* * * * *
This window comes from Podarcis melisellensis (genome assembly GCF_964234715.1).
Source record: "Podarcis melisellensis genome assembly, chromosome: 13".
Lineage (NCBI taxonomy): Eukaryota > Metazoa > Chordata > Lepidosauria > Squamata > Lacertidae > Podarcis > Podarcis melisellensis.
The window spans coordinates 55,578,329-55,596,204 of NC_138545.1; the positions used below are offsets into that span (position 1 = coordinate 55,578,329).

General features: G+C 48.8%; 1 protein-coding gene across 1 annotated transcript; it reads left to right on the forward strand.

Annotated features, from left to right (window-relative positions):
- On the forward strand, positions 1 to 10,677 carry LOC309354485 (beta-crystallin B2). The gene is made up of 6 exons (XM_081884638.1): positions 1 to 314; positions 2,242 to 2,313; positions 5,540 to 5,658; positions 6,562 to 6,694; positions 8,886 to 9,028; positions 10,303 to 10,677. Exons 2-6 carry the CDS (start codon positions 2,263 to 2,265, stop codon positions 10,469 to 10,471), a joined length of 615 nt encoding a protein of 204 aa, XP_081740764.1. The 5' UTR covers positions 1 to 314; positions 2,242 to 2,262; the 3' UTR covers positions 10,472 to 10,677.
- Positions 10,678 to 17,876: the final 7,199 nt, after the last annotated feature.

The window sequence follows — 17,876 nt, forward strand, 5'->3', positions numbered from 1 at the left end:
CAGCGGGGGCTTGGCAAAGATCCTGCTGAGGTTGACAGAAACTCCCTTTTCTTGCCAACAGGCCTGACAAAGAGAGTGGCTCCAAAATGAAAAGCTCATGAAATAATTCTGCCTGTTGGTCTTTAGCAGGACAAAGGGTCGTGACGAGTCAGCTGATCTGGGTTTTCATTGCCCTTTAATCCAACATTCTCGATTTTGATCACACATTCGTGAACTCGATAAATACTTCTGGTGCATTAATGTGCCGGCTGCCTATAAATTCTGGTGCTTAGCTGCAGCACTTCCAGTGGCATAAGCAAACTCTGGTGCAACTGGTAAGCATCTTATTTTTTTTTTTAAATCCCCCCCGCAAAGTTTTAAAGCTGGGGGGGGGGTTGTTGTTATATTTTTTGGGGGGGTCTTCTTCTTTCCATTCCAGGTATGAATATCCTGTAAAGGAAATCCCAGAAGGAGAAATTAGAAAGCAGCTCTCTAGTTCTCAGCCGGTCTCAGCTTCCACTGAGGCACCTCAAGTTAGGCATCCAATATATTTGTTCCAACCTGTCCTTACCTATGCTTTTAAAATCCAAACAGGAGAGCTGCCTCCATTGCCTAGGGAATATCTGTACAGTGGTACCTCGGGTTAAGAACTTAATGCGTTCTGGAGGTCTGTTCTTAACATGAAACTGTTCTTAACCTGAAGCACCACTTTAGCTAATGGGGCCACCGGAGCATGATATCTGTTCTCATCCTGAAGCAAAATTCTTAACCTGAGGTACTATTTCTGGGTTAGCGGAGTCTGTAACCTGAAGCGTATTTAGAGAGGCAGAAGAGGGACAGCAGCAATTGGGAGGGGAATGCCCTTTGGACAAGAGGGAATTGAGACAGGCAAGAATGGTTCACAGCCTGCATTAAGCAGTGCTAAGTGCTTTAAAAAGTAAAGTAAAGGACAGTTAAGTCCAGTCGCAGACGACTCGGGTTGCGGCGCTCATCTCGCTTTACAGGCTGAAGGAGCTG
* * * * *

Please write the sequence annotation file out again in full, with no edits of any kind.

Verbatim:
This window comes from Podarcis melisellensis (genome assembly GCF_964234715.1).
Source record: "Podarcis melisellensis genome assembly, chromosome: 13".
Lineage (NCBI taxonomy): Eukaryota > Metazoa > Chordata > Lepidosauria > Squamata > Lacertidae > Podarcis > Podarcis melisellensis.
The window spans coordinates 55,578,329-55,596,204 of NC_138545.1; the positions used below are offsets into that span (position 1 = coordinate 55,578,329).

General features: G+C 48.8%; 1 protein-coding gene across 1 annotated transcript; it reads left to right on the forward strand.

Annotated features, from left to right (window-relative positions):
- On the forward strand, positions 1 to 10,677 carry LOC309354485 (beta-crystallin B2). The gene is made up of 6 exons (XM_081884638.1): positions 1 to 314; positions 2,242 to 2,313; positions 5,540 to 5,658; positions 6,562 to 6,694; positions 8,886 to 9,028; positions 10,303 to 10,677. Exons 2-6 carry the CDS (start codon positions 2,263 to 2,265, stop codon positions 10,469 to 10,471), a joined length of 615 nt encoding a protein of 204 aa, XP_081740764.1. The 5' UTR covers positions 1 to 314; positions 2,242 to 2,262; the 3' UTR covers positions 10,472 to 10,677.
- Positions 10,678 to 17,876: the final 7,199 nt, after the last annotated feature.

The window sequence follows — 17,876 nt, forward strand, 5'->3', positions numbered from 1 at the left end:
CAGCGGGGGCTTGGCAAAGATCCTGCTGAGGTTGACAGAAACTCCCTTTTCTTGCCAACAGGCCTGACAAAGAGAGTGGCTCCAAAATGAAAAGCTCATGAAATAATTCTGCCTGTTGGTCTTTAGCAGGACAAAGGGTCGTGACGAGTCAGCTGATCTGGGTTTTCATTGCCCTTTAATCCAACATTCTCGATTTTGATCACACATTCGTGAACTCGATAAATACTTCTGGTGCATTAATGTGCCGGCTGCCTATAAATTCTGGTGCTTAGCTGCAGCACTTCCAGTGGCATAAGCAAACTCTGGTGCAACTGGTAAGCATCTTATTTTTTTTTTTAAATCCCCCCCGCAAAGTTTTAAAGCTGGGGGGGGGGTTGTTGTTATATTTTTTGGGGGGGTCTTCTTCTTTCCATTCCAGGTATGAATATCCTGTAAAGGAAATCCCAGAAGGAGAAATTAGAAAGCAGCTCTCTAGTTCTCAGCCGGTCTCAGCTTCCACTGAGGCACCTCAAGTTAGGCATCCAATATATTTGTTCCAACCTGTCCTTACCTATGCTTTTAAAATCCAAACAGGAGAGCTGCCTCCATTGCCTAGGGAATATCTGTACAGTGGTACCTCGGGTTAAGAACTTAATGCGTTCTGGAGGTCTGTTCTTAACATGAAACTGTTCTTAACCTGAAGCACCACTTTAGCTAATGGGGCCACCGGAGCATGATATCTGTTCTCATCCTGAAGCAAAATTCTTAACCTGAGGTACTATTTCTGGGTTAGCGGAGTCTGTAACCTGAAGCGTATTTAGAGAGGCAGAAGAGGGACAGCAGCAATTGGGAGGGGAATGCCCTTTGGACAAGAGGGAATTGAGACAGGCAAGAATGGTTCACAGCCTGCATTAAGCAGTGCTAAGTGCTTTAAAAAGTAAAGTAAAGGACAGTTAAGTCCAGTCGCAGACGACTCGGGTTGCGGCGCTCATCTCGCTTTACAGGCTGAAGGAGCTG